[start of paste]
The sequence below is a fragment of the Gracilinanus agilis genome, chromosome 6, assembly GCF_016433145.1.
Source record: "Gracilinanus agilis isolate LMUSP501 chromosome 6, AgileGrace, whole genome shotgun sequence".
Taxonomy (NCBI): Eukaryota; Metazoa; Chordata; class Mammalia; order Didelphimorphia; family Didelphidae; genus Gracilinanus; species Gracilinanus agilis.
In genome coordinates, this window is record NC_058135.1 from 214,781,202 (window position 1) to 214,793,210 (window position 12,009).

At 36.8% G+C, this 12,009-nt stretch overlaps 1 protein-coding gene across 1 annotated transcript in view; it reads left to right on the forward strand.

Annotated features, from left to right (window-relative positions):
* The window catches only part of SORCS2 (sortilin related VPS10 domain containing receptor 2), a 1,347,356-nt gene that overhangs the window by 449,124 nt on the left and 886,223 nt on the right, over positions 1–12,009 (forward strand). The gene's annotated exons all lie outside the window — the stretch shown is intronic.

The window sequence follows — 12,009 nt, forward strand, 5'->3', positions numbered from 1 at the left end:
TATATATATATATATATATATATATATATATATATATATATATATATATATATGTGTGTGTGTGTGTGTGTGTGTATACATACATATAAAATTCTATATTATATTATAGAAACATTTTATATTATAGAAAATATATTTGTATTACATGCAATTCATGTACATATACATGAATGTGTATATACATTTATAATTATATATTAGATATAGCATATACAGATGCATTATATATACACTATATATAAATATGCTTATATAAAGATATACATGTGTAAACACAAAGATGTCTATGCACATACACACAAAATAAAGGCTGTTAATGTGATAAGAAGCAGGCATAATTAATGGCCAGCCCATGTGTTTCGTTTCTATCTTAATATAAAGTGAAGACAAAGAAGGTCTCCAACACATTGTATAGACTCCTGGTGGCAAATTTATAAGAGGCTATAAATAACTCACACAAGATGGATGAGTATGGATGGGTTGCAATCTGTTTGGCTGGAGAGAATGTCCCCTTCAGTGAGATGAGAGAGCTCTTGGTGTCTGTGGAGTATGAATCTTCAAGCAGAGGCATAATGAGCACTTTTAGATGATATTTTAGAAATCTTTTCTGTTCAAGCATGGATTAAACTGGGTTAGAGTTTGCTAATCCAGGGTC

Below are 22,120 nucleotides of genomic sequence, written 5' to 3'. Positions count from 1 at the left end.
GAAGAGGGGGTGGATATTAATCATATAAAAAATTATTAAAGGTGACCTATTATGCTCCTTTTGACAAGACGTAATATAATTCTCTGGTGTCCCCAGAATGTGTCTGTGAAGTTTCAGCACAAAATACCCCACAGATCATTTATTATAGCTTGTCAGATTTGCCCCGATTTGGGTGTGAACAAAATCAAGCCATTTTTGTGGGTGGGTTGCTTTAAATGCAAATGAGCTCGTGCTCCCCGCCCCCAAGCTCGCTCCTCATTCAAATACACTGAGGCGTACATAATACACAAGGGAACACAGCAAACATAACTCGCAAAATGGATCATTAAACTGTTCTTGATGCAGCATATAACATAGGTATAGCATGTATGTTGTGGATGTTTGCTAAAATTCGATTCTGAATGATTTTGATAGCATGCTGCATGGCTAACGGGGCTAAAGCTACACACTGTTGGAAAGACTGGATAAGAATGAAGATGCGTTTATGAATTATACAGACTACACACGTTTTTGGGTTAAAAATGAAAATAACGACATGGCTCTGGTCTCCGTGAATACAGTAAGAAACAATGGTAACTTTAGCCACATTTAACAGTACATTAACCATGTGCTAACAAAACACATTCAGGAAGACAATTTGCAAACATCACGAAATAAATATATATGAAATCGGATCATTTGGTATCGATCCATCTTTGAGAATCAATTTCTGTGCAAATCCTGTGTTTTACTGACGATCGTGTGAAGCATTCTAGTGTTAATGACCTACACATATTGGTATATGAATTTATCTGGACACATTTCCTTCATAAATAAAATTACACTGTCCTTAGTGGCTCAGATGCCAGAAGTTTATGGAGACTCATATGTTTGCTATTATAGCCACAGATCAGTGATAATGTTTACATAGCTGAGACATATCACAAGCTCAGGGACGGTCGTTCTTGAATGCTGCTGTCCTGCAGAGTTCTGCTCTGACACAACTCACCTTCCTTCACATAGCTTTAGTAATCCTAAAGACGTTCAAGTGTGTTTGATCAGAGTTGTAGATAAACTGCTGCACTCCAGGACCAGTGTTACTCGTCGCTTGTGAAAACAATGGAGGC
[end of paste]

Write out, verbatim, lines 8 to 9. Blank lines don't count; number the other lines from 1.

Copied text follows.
The window sequence follows — 12,009 nt, forward strand, 5'->3', positions numbered from 1 at the left end:
TATATATATATATATATATATATATATATATATATATATATATATATATATATGTGTGTGTGTGTGTGTGTGTGTATACATACATATAAAATTCTATATTATATTATAGAAACATTTTATATTATAGAAAATATATTTGTATTACATGCAATTCATGTACATATACATGAATGTGTATATACATTTATAATTATATATTAGATATAGCATATACAGATGCATTATATATACACTATATATAAATATGCTTATATAAAGATATACATGTGTAAACACAAAGATGTCTATGCACATACACACAAAATAAAGGCTGTTAATGTGATAAGAAGCAGGCATAATTAATGGCCAGCCCATGTGTTTCGTTTCTATCTTAATATAAAGTGAAGACAAAGAAGGTCTCCAACACATTGTATAGACTCCTGGTGGCAAATTTATAAGAGGCTATAAATAACTCACACAAGATGGATGAGTATGGATGGGTTGCAATCTGTTTGGCTGGAGAGAATGTCCCCTTCAGTGAGATGAGAGAGCTCTTGGTGTCTGTGGAGTATGAATCTTCAAGCAGAGGCATAATGAGCACTTTTAGATGATATTTTAGAAATCTTTTCTGTTCAAGCATGGATTAAACTGGGTTAGAGTTTGCTAATCCAGGGTC